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Menopause Review/Przegląd Menopauzalny
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Original paper

Effects of six weeks of resistance-endurance training on microRNA-29 expression in the heart of ovariectomised rats

Morteza Jourkesh, Rahman Soori, Conrad P. Earnest, Lamia Mirheidari, Ali Asghar Ravasi, Stephen R. Stannard, Matias Monsalves-Alvarez

Menopause Rev 2018; 17(4): 155-160
Online publish date: 2019/01/30
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Introduction

Premature menopause, including ovarian surgery, places women at higher all-cause risk. One of the most important causes of death in women who undergo bilateral ovariectomy before reaching the normal age of menopause is cardiovascular disease (CVD) [1]. While it has been established that hormone replacement therapy (HRT) reduces the prevalence of CVD in menopausal women [2], owing to the protective effect of oestrogen on the heart and vasculature [3, 4], a number of studies have demonstrated that HRT has a number of potential side effects [5] that may predispose them to breast and ovarian cancers [6, 7]. Thus, more experimental work on the relationship between HRT and markers of CVD are warranted.
It is well established that lack of exercise is one of the main causes of CVD [8]. Exercise training improves health and disease status [8] by increasing cardiovascular fitness (CF) and strength, which make it a potent preventative tool for the aforementioned conditions, and it has shown positive effects on several types of cancer, dementia, or even recovery after spinal cord injury [8-10]. Exercise might also play an important role through menopause by attenuating the associated increased risk for CVD, osteoporosis, musculoskeletal symptoms, depression, and obesity [9, 11] by mimicking oestrogenic effects in early post-menopause [12, 13]. However, relevant studies do not focus on the molecular level, intracellular signalling pathway apoptosis, or mediating physiological adaptations induced by acute and chronic exercise training. Recently several microRNAs (miRNA) have been described as playing an important role in CVD. miRNAs are small RNA sequences with the length of 20-24 nucleotides, which are able to suppress protein expression [14] and are recognised as mediators of exercise adaptation cardiac remodelling [15], skeletal muscle [16], and angiogenesis [17]. They are also involved in the prevention of atherosclerosis [18], and heart failure in ovariectomised rats [19]. However, little is known about exercise-induced modulation on miRNA biogenesis.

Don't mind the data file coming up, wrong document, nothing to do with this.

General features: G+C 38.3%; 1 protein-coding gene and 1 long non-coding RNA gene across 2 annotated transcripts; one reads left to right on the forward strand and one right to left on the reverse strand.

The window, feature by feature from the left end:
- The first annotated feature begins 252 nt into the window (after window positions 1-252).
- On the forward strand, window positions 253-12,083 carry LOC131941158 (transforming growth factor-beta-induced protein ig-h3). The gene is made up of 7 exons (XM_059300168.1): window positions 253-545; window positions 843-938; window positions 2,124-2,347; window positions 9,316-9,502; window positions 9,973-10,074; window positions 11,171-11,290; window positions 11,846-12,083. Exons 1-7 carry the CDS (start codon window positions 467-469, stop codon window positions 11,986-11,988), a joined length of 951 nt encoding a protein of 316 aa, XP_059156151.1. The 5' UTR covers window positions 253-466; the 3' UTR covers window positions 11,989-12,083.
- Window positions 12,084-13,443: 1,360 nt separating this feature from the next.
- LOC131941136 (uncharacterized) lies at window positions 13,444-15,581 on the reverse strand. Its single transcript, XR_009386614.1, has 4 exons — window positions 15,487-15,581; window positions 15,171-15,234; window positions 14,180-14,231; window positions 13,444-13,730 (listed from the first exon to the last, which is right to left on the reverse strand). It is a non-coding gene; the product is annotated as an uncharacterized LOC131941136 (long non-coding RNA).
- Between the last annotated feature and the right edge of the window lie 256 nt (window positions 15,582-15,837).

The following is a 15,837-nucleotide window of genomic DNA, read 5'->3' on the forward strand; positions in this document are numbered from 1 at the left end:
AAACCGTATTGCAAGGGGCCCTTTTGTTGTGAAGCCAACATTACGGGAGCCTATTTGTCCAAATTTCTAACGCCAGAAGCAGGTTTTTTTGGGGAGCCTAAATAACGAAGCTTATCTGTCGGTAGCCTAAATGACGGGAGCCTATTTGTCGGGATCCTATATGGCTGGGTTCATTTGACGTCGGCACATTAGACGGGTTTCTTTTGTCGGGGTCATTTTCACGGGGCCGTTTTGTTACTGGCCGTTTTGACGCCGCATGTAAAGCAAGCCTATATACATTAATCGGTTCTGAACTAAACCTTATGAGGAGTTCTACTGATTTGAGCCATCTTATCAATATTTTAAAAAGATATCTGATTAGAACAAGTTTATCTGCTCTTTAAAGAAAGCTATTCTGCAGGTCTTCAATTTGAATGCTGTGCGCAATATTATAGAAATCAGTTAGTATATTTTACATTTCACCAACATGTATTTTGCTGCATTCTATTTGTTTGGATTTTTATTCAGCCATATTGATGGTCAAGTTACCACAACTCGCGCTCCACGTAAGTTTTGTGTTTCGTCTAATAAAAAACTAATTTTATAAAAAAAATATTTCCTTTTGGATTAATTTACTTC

Some studies have revealed that changes in the transcriptome homeostasis are critically associated with different processes in the heart [20]. The benefits of the miR-29 family in the development of cardiac [21], liver [22], kidney [23], and pulmonary [24] fibrosis have also been studied in an experimental model. Moreover, it has been described that the exercise training modify the expression levels of the different members of the miR-29 family under pathological conditions in experimental animal models. To our knowledge, no clinical studies have examined the effects resistance-endurance exercise (RE) on the cardiac microRNA-29 expression after menopause. Admittedly, such a study could be tenuous in humans. Therefore, the current study endeavours to elucidate the expression of microRNA-29 following RE in rats. The primary outcome for our study was microRNA-29 expression in ovariectomised (OVX) rats. We hypothesised that OVX would reduce cardiac gene microRNA-29 expression in heart muscle and that an RE training intervention would attenuate this response in ovariectomised rats.

Material and methods

Animal model

We have presented a schematic of the experimental design of the study in Figure 1. Thirty healthy female Wistar rats (weight: 200 ±25 g; age: 30 weeks) were supplied by the Animal Research Centre, IAU, Tabriz Branch, Iran, and the University Ethics Committee approved all research procedures (2017/5200690). All animals received ethical treatment according to scientific standards [25, 26]. All animals were housed on a 12 : 12 hour dark–light cycle at 22 ±1°C and 55 ±3% relative humidity and had free access to a standard chow and water ad libitum. After a one-week acclimation period, the rats were surgically ovariectomised as described previously [25] and continued to receive a basal diet during the week following surgery. Thereafter rats were randomly assigned to one of the following three treatment groups (n = 10): 1)SHAM rats incised and sutured without removal of the ovaries; 2) OVX rats following bilateral ovary removal; and 3) OVX + RE. Treatment started two weeks after surgery. The diets of all experimental animal were prepared according to modified American Institute of Nutrition (AIN)-76.

Exercise training

The exercise training combined the two endurance and resistance models as described previously [25]. Briefly, the exercise sessions were performed in a continuous sequence (RE training) for six weeks (five times per week). The first week of training was used as a run-in for OVX + RE rats on the treadmill only to habituate rats to exercising on a motor-driven treadmill at 10 m/min, without an incline, for 11 min/day for five days, as described previously [25]. Following this period, all rats ran on the treadmill five days/week for six weeks. The running protocol was as follows: week 1 = 15 m/min for 25 min; week 2 = 16 m/min for 32 min; week 3 = 17 m/min for 39 min; week 4 = 18 m/min for 46 min; week 5 = 53 m/min; and week 6 = 20 m/min for 60 min.